Critical habitat designation decision by FWS to protect two types of yellow-legged frogsand Yosemite toad

The US Fish and Wildlife Service has announced around 3,000 square miles area in California’s Sierra Nevada mountains as critical habitat for two types of yellow-legged frogs and a type of a toad found in Yosemite National Park.

The extra protection means that the ban on human activities that can harm these endangered animals. In the past few decades, it has been noticed that the Sierra Nevada yellow-legged frog and the mountain yellow-legged frog and the Yosemite toad have to live in an environment full of threat.

Among the threats being faced by them include the Sierra lakes full of voracious trout and other non-native fish; spread of new diseases due to climate change and pesticides coming from California’s Central Valley farms.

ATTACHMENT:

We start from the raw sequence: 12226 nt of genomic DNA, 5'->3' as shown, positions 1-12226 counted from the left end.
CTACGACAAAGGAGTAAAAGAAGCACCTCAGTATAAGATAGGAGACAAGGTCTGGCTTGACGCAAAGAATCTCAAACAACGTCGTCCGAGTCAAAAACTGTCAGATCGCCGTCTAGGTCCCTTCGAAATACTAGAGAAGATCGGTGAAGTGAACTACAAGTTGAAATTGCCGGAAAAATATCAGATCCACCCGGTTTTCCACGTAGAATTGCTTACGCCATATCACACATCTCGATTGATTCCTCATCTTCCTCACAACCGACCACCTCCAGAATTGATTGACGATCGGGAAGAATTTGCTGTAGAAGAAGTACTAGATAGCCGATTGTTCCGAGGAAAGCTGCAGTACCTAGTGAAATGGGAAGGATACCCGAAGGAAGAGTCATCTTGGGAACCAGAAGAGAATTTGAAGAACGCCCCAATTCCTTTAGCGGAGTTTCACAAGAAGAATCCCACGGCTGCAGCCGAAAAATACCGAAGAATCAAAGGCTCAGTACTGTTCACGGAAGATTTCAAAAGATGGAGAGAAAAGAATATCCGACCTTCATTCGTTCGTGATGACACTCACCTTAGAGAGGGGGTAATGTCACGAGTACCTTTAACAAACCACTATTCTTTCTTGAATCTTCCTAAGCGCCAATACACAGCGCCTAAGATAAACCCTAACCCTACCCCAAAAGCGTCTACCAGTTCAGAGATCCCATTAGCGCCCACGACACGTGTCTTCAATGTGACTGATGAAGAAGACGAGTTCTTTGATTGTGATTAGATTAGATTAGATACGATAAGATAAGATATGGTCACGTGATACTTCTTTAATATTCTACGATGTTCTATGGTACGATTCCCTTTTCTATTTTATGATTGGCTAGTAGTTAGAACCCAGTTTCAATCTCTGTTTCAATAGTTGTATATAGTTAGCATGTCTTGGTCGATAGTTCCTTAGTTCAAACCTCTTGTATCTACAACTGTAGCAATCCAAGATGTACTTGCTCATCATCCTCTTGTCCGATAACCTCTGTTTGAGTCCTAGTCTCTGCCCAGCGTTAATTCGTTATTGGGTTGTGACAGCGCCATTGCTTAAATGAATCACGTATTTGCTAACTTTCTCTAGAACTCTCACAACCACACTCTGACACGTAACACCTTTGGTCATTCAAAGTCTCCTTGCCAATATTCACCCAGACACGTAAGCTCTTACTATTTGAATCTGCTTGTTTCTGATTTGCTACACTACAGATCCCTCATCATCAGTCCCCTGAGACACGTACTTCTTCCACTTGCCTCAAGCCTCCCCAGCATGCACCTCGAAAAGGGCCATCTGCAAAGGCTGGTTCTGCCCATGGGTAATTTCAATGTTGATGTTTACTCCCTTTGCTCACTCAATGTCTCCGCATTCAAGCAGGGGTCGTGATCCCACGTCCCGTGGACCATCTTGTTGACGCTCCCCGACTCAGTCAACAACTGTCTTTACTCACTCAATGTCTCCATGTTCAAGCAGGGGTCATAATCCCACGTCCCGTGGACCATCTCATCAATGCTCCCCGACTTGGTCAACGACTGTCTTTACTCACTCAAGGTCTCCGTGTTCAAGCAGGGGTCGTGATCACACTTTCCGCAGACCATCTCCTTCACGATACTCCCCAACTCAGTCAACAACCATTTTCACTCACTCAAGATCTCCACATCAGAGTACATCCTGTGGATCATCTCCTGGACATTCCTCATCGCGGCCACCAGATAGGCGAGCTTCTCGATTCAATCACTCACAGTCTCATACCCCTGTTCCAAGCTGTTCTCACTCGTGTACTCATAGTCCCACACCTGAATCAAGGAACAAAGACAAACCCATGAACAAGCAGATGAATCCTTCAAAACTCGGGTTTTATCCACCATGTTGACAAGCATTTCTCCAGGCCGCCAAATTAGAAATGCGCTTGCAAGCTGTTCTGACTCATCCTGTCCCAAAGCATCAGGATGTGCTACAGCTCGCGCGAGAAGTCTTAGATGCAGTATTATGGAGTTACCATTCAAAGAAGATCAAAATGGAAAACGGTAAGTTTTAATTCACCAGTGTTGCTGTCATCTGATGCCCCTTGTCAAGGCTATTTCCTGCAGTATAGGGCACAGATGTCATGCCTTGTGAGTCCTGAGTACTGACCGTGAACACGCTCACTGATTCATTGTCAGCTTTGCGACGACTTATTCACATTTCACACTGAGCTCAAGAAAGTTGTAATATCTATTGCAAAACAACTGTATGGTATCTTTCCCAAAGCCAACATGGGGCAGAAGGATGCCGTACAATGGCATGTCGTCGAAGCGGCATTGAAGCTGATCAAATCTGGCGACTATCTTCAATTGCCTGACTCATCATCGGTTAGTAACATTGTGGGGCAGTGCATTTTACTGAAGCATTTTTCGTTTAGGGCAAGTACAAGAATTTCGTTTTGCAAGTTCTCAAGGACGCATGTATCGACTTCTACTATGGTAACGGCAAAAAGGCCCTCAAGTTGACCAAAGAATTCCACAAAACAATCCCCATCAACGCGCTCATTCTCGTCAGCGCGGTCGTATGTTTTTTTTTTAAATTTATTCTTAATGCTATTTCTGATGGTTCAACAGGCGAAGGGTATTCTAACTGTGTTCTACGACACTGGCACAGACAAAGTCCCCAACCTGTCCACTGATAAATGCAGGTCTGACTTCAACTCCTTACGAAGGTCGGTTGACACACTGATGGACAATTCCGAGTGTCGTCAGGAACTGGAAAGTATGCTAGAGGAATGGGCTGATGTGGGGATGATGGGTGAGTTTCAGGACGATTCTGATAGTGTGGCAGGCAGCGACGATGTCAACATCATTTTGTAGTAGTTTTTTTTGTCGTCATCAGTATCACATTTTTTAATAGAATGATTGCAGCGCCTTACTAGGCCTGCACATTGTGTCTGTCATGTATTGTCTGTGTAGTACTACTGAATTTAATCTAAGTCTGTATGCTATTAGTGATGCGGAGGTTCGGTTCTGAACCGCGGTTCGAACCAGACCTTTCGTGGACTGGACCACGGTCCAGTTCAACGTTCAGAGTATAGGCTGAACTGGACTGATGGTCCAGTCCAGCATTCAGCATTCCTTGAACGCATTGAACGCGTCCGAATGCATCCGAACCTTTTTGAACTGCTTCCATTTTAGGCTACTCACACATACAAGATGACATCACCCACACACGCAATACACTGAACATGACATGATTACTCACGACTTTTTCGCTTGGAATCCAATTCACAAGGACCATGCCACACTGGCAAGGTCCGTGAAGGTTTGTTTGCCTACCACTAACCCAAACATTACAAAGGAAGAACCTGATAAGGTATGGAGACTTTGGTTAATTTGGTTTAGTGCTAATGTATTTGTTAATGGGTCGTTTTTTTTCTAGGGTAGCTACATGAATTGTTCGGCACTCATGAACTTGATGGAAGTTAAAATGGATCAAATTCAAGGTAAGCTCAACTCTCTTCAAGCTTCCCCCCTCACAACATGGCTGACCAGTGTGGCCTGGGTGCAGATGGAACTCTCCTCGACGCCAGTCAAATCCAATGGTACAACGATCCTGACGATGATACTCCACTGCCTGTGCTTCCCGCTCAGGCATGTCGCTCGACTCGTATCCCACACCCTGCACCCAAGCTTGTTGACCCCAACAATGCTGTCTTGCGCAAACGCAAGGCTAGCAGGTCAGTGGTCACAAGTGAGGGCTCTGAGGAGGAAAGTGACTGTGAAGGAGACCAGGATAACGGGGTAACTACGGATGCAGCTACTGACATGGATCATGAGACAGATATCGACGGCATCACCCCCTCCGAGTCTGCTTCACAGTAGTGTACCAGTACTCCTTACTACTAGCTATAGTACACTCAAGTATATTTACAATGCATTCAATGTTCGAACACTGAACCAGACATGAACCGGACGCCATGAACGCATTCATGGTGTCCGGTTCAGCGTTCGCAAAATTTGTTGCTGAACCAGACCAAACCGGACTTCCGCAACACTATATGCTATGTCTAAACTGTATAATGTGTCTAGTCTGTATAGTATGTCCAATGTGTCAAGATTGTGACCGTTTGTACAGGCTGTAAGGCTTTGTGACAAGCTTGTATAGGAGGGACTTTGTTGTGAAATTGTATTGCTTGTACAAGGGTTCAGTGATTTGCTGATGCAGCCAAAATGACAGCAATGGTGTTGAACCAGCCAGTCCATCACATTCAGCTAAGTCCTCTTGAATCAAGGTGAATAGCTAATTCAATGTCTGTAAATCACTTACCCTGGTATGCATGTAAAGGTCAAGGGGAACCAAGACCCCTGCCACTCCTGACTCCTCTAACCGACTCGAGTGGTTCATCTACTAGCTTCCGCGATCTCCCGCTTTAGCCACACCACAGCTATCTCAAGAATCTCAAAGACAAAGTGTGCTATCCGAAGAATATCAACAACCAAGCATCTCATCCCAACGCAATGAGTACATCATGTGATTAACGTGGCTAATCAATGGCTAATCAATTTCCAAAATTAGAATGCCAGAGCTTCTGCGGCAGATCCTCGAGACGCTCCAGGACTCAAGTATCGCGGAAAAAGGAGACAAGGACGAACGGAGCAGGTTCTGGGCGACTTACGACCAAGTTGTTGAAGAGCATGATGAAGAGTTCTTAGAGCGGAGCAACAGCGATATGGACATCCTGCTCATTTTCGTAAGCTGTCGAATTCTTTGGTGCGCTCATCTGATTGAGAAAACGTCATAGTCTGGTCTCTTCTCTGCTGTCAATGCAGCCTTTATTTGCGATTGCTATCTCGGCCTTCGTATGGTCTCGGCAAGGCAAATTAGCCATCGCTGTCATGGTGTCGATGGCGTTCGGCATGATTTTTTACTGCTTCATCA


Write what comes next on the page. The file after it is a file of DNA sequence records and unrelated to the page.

As per Jeff Miller, a conservation advocate for the Center for Biological Diversity environmental group was of the view that these factors have significantly affected the population of the yellow-legged frogs. There was a time when this species was quite common, but now it has majorly disappeared.

Lately, the frogs have been one again reintroduced to one Sierra waterway after removing non-native fish that prey on the amphibians. Climate change and pesticides have also cut down a major population of the Yosemite toad.

Jennifer Norris, Sacramento-based field supervisor for the Fish and Wildlife Service, mentioned about the designation, “It’s a pretty big designation. We have identified the highest-benefit land to get these species off the (Endangered Species Act) list”.

The Interior Department agency will finalize the designation with the publication in the Federal Register on Friday. Costs associated with the critical habitat designation are put up at $630,000 to $1.5 million over the time-period of 17 years.